Crash, and The Forest, The Trees, and The One Thing

Last Updated: 12 Mar 2023
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The movie Crash tells the story of many seemingly unrelated people who are trying to live their lives in Los Angels, are actually intimately intertwined with each other. The article "The Forest, the Trees, and the One Thing" elaborates on the theme of interconnectivity by using the analogy of the individual trees, and how they come together to make a forest. Both the movie and the article show how people who are just trying to go about their dally lives affect others In more ways than we realize.

The locksmith played by Michael Penn was the easiest to empathic with, because he was one of the only characters who was genuinely a nice person. The scene where he gives his daughter the invisible, impenetrable cloak was easy for most people to empathic with because he was being a good father by making his daughter feel safe. He is one of the most touching characters because even when the Iranian man is yelling at him and treating him badly, he tries to explain to him that the door needs to be fixed, and not the lock that he keeps requesting.

Sandra Bullock's racism visibly disturbs and Insults Michael Penn when he Is fixing her lock, because Sandra Is yelling at her husband that the man '"with the jail tattoos" is going to go give their eyes to one of his "homiest" so they can break in and steal from them. Michael does not say anything though, but he makes sure to leave all of the keys on the counter in front of her when he leaves to show her that she is wrong. Sandra Bullocks character Is a great example of how racial attitudes shape behavior.

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When Sandra and her husband are walking home from dinner, she Instantly grabs his arm when she sees two black men walking towards them. She Is racist so she immediately assumes that since they are black, they will try to rob them, which coincidentally is exactly what happens. This incident only serves to strengthen her already racist beliefs. When they get home, she is so paranoid that she makes her husband get their locks changed, and then wants the locks to be changed again in the morning because the locksmith has tattoos and is Latino.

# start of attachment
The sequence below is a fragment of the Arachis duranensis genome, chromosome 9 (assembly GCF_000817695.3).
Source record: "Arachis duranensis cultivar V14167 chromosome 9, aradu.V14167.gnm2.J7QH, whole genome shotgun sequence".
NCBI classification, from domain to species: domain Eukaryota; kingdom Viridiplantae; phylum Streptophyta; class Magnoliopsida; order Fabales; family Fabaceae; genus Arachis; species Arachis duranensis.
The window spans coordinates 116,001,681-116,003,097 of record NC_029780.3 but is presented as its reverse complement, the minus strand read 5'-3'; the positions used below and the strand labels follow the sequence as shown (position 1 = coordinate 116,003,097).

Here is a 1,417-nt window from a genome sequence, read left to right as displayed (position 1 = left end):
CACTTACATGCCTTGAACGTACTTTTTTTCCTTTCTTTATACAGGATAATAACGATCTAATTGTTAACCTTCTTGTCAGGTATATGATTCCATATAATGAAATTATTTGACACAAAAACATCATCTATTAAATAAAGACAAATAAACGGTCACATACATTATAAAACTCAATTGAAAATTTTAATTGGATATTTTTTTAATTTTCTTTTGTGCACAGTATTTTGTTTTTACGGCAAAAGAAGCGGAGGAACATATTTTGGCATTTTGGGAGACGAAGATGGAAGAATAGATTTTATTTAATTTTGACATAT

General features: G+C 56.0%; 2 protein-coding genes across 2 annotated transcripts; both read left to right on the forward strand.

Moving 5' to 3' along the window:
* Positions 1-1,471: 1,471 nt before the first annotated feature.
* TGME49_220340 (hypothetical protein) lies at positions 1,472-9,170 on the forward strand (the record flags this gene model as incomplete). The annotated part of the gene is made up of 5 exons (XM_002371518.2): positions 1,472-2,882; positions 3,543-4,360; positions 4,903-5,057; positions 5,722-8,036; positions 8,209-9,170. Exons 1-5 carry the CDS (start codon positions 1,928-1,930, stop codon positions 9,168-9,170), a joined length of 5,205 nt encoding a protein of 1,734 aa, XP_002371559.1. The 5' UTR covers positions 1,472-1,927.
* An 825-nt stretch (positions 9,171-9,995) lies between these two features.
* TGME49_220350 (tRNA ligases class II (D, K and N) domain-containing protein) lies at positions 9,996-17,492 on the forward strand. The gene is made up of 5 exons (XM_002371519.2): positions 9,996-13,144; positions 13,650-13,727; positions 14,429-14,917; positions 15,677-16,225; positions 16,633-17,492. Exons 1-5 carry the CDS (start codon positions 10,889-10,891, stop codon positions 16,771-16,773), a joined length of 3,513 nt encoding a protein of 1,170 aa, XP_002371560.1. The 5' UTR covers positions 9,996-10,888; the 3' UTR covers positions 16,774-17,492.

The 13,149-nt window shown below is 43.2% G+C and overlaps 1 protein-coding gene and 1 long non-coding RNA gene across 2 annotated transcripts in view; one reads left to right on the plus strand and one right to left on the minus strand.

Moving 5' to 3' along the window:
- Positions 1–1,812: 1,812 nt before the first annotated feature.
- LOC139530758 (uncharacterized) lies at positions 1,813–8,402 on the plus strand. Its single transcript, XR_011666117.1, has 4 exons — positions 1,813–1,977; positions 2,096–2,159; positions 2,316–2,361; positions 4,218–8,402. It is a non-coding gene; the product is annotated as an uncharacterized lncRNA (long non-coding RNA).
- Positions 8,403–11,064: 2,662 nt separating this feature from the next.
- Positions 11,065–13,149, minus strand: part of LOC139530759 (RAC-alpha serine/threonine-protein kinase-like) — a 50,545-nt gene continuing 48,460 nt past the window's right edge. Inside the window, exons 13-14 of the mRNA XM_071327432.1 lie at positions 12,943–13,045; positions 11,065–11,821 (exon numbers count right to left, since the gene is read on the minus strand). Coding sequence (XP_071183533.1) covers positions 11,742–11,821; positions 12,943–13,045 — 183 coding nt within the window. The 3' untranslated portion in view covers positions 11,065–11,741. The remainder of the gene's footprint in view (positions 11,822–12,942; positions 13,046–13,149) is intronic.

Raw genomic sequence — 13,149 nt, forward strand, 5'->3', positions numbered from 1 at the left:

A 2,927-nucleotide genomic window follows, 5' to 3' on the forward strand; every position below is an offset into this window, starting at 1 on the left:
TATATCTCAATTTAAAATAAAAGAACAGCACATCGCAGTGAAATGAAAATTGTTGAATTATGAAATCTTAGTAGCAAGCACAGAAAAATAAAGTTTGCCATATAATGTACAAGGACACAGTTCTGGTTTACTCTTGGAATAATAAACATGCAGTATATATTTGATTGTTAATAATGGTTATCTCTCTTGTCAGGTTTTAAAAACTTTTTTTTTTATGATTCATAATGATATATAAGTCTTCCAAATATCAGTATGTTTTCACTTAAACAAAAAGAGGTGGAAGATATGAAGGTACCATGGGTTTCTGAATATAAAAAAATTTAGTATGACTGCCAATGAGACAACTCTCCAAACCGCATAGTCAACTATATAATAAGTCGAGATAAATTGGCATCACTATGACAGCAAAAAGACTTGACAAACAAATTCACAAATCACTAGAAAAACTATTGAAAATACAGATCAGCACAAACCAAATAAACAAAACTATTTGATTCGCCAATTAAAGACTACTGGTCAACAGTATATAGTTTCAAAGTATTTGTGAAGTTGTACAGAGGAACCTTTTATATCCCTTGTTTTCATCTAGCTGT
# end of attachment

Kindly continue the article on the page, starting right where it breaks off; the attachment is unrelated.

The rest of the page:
Her racist attitude towards others begins to show Its downfalls when she falls down the stairs at the end of the movie, and her own "friends" will not take her to the hospital because she is at the spa. Sandra then relies on her Mexican maid, who she regularly berates, to take her to the hospital and make sure she is taken care of. Sandra realizes that her aid is the only one who was there for her, and that her maid is her only real friend. Matt Dillon plays a bitter, racist cop who is teaching his rookie partner the ways of the force.

The last thing that he says to his rookie partner Is 'Walt until you've been on the Job a few more years. Walt until you've been doing It a little bit longer. " Dillon is implying that after a few years, Ryan Philippe will start to see the trends that eventually lead to more black men being arrested than white men. This trend comes from racist cops who believe that black people are criminals, and it reinforces their life because they keep arresting black people. Dillon also blames the black supervisor at his fathers HOMO for not providing adequate treatment for his father.

He thinks that she only has the Job because she Is black and he thinks that a more lady to get the Job. Ludicrous' character is a stereotypical black criminal in LA who has vowed to only steal from white people. When he hits an Asian man in the street, he wanted to Just leave him to die, but his friend made sure that they dropped him off at a hospital. In the beginning of the movie, he complains to his friend that everyone else thinks that hey have him figured out because he's black, especially when Sandra Bullock grabs her husband's arm. He then proceeds to steal Sander's car and prove that she was right to be scared.